Economic development or economic growth aims to improve social welfare. But the performance of economic growth is largely determined by pranata, or institutions, that govern the interaction of human capital, physical capital, and the application of technology (Acemoglu, 2008). Nobel laureate Douglass C. North (1990) states that institutions are rules of the game, or formally, humanly devised constraints that structure political, economic, and political interactions.
The roles of institutions have become a central issue in development. The difficulty of achieving harmonization through coordination efforts among state institutions, the private sector, and the community is an institutional issue that is increasingly being realized but in many cases an efficient solution has not been found. Challenges arise from differences in interests among stakeholders that creates high transaction cost. While the desired solution is how institutional roles and functions can be an incentive to support the achievement of better economic performance and resource distribution.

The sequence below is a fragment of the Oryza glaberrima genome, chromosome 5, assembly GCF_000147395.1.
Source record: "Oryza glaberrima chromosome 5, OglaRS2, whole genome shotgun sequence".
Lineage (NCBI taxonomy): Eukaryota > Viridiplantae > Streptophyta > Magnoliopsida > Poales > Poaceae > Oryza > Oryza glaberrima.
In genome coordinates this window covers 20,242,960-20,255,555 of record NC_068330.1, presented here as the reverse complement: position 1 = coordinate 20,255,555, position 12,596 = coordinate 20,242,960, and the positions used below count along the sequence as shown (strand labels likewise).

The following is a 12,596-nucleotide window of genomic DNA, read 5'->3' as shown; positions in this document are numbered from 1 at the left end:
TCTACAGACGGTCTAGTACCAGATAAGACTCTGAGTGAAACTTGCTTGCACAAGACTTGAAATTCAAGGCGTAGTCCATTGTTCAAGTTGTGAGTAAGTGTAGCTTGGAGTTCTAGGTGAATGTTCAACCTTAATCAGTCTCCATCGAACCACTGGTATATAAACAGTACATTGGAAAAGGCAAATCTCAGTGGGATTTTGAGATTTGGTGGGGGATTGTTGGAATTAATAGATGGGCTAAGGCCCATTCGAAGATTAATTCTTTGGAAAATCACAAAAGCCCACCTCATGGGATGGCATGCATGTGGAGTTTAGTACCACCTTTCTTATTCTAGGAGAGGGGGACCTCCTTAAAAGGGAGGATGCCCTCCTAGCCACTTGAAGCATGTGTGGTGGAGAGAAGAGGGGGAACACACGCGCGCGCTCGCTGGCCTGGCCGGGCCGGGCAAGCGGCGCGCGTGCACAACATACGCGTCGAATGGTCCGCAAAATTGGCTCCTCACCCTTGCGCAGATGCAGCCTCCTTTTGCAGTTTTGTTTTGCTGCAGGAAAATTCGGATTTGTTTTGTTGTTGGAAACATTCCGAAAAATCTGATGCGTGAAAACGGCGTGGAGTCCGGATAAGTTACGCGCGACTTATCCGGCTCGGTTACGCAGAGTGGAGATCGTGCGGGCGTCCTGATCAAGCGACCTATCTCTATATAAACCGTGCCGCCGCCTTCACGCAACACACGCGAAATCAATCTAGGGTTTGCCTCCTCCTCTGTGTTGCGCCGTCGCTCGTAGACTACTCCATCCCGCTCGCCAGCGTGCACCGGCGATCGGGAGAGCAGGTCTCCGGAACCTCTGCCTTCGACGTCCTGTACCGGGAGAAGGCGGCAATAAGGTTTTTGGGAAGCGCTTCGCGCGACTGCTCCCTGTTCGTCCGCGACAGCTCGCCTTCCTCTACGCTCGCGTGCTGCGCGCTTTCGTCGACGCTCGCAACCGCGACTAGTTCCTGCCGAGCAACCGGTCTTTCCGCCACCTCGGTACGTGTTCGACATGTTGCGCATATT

Understanding the importance of institutions in achieving development performance, the University of Indonesia established a Development Institution Research Center in 1986. This institution is expected to be able to solve various institutional problems in a broad sense that have an impact on achieving high development performance and equitable resource distribution.